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Medicine information leaflets: Paper, digital or both?

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The European Commission’s proposed pharmaceutical strategy leaves it to the countries to decide whether the medicine information leaflet is in paper format electronic, or both. However, moving exclusively towards the electronic version could risk leaving behind those lacking digital skills.

Currently, medication instructions including dosage, storage or potential side effects are provided through a written, standardised leaflet enclosed in each package of medicines. But the revamp of the bloc’s regulatory framework for pharmaceuticals, presented by the European Commission on 26 April, gives an option for having only an electronic format of the leaflet.

With only half of Europeans having basic overall digital skills, according to Eurostat data, having only digitally available information on medicines could put some patients at risk and reduce medicines’ safety and efficiency. To address this Commission is proposing that “the patient’s right to a printed copy of the package leaflet should be guaranteed upon request and free of charge”. But this could add additional work to pharmacists.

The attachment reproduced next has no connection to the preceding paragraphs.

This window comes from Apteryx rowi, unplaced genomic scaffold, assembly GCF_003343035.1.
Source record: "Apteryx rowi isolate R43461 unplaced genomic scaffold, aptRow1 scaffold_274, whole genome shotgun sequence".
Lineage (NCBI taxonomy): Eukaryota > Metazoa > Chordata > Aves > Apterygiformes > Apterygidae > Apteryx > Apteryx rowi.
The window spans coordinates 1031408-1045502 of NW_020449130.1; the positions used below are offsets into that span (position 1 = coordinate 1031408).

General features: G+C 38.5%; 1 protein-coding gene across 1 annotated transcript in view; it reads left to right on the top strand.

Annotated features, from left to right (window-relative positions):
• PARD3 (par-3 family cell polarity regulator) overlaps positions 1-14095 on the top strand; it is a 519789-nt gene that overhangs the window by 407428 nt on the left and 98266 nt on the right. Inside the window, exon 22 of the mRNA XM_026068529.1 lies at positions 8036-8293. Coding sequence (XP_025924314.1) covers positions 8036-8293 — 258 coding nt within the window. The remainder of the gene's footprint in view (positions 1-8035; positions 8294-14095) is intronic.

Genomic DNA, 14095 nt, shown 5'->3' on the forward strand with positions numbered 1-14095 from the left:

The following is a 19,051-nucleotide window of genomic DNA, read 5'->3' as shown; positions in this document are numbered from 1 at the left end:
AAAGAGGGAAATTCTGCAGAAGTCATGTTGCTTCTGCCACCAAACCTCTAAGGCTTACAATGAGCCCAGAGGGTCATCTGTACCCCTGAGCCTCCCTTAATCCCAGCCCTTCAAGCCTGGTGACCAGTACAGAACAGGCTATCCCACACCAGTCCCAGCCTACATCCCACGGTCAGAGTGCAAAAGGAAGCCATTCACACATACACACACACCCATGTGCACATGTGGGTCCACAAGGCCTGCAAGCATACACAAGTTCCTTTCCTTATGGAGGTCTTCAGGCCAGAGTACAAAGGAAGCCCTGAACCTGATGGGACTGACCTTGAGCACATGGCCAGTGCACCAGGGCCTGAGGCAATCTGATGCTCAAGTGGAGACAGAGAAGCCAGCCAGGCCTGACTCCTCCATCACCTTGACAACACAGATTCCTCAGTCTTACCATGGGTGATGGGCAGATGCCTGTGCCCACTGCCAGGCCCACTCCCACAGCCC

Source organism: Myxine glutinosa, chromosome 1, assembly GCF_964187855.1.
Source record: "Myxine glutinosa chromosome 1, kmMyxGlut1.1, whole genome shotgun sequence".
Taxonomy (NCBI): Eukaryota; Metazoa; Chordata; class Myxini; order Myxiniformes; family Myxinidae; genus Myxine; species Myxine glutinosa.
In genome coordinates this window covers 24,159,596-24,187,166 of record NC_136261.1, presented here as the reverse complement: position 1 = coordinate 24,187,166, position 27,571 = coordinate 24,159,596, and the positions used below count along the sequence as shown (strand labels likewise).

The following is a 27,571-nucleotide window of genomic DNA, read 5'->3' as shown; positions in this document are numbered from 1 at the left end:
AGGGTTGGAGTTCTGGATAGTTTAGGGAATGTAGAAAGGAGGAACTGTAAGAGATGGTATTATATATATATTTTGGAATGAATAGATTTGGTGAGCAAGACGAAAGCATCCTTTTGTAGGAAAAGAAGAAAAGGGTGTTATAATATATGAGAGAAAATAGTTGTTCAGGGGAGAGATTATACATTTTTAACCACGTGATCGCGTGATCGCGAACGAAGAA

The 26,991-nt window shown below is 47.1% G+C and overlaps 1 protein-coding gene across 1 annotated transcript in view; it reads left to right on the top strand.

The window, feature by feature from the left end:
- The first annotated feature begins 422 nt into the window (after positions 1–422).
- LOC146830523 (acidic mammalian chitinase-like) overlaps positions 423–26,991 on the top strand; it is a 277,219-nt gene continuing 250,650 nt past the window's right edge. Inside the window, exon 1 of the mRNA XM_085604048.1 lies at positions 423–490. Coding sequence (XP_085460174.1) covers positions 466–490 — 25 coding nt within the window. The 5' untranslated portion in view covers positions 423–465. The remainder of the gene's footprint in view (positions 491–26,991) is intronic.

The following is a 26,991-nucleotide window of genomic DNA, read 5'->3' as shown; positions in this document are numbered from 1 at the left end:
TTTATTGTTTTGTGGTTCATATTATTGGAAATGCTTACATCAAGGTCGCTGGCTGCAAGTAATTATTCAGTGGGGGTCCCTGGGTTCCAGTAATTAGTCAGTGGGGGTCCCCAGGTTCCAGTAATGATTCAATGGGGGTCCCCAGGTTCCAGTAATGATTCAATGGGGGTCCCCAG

In a series of articles, EURACTIV looks at the benefits and obstacles of digitalising medical information.

Green MEP advocates for keeping paper medicine leaflets

Interview Health

Est. 3min

The European Commission’s recent proposal to review pharmaceutical legislation has sparked a significant debate. The directive’s suggestion to allow Member States to opt between electronic and traditional paper medical leaflets raises valid concerns about the potential marginalization of older and vulnerable demographics.



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